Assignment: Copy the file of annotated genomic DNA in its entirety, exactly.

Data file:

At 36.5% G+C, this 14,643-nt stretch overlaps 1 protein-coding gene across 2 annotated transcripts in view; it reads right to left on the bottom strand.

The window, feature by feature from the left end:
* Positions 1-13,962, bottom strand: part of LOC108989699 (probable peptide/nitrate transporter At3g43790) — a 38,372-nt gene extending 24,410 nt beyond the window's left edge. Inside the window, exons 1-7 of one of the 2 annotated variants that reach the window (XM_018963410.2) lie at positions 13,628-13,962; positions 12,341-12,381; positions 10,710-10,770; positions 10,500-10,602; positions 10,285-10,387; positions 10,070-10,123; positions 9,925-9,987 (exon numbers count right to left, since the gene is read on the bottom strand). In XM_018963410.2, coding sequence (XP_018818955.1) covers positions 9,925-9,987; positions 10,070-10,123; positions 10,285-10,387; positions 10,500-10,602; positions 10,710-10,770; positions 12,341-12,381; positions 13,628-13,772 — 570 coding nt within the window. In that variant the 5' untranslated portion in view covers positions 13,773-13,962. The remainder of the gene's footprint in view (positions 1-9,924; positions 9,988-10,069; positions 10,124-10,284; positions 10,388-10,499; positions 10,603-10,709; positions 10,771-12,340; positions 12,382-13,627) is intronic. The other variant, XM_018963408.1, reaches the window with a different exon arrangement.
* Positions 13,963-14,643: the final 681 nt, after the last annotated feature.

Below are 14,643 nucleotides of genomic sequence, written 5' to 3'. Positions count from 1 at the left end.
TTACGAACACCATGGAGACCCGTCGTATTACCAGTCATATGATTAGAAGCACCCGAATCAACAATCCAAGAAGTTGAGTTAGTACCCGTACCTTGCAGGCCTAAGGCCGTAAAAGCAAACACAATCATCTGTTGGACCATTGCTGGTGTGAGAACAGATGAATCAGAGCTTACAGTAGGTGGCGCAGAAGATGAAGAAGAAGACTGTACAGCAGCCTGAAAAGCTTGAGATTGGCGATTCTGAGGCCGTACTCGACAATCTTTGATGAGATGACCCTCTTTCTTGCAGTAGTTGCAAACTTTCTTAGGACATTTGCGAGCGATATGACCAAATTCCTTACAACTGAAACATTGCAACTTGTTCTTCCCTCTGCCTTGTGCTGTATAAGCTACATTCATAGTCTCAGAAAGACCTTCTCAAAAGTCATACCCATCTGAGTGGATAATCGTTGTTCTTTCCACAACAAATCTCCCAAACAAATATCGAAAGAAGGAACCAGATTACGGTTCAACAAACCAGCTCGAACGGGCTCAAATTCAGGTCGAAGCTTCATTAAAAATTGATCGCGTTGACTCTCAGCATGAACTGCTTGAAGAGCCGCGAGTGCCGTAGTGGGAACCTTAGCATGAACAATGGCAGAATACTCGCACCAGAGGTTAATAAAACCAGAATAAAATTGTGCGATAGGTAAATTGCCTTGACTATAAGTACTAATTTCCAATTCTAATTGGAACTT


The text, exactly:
At 36.5% G+C, this 14,643-nt stretch overlaps 1 protein-coding gene across 2 annotated transcripts in view; it reads right to left on the bottom strand.

The window, feature by feature from the left end:
* Positions 1-13,962, bottom strand: part of LOC108989699 (probable peptide/nitrate transporter At3g43790) — a 38,372-nt gene extending 24,410 nt beyond the window's left edge. Inside the window, exons 1-7 of one of the 2 annotated variants that reach the window (XM_018963410.2) lie at positions 13,628-13,962; positions 12,341-12,381; positions 10,710-10,770; positions 10,500-10,602; positions 10,285-10,387; positions 10,070-10,123; positions 9,925-9,987 (exon numbers count right to left, since the gene is read on the bottom strand). In XM_018963410.2, coding sequence (XP_018818955.1) covers positions 9,925-9,987; positions 10,070-10,123; positions 10,285-10,387; positions 10,500-10,602; positions 10,710-10,770; positions 12,341-12,381; positions 13,628-13,772 — 570 coding nt within the window. In that variant the 5' untranslated portion in view covers positions 13,773-13,962. The remainder of the gene's footprint in view (positions 1-9,924; positions 9,988-10,069; positions 10,124-10,284; positions 10,388-10,499; positions 10,603-10,709; positions 10,771-12,340; positions 12,382-13,627) is intronic. The other variant, XM_018963408.1, reaches the window with a different exon arrangement.
* Positions 13,963-14,643: the final 681 nt, after the last annotated feature.

Below are 14,643 nucleotides of genomic sequence, written 5' to 3'. Positions count from 1 at the left end.
TTACGAACACCATGGAGACCCGTCGTATTACCAGTCATATGATTAGAAGCACCCGAATCAACAATCCAAGAAGTTGAGTTAGTACCCGTACCTTGCAGGCCTAAGGCCGTAAAAGCAAACACAATCATCTGTTGGACCATTGCTGGTGTGAGAACAGATGAATCAGAGCTTACAGTAGGTGGCGCAGAAGATGAAGAAGAAGACTGTACAGCAGCCTGAAAAGCTTGAGATTGGCGATTCTGAGGCCGTACTCGACAATCTTTGATGAGATGACCCTCTTTCTTGCAGTAGTTGCAAACTTTCTTAGGACATTTGCGAGCGATATGACCAAATTCCTTACAACTGAAACATTGCAACTTGTTCTTCCCTCTGCCTTGTGCTGTATAAGCTACATTCATAGTCTCAGAAAGACCTTCTCAAAAGTCATACCCATCTGAGTGGATAATCGTTGTTCTTTCCACAACAAATCTCCCAAACAAATATCGAAAGAAGGAACCAGATTACGGTTCAACAAACCAGCTCGAACGGGCTCAAATTCAGGTCGAAGCTTCATTAAAAATTGATCGCGTTGACTCTCAGCATGAACTGCTTGAAGAGCCGCGAGTGCCGTAGTGGGAACCTTAGCATGAACAATGGCAGAATACTCGCACCAGAGGTTAATAAAACCAGAATAAAATTGTGCGATAGGTAAATTGCCTTGACTATAAGTACTAATTTCCAATTCTAATTGGAACTT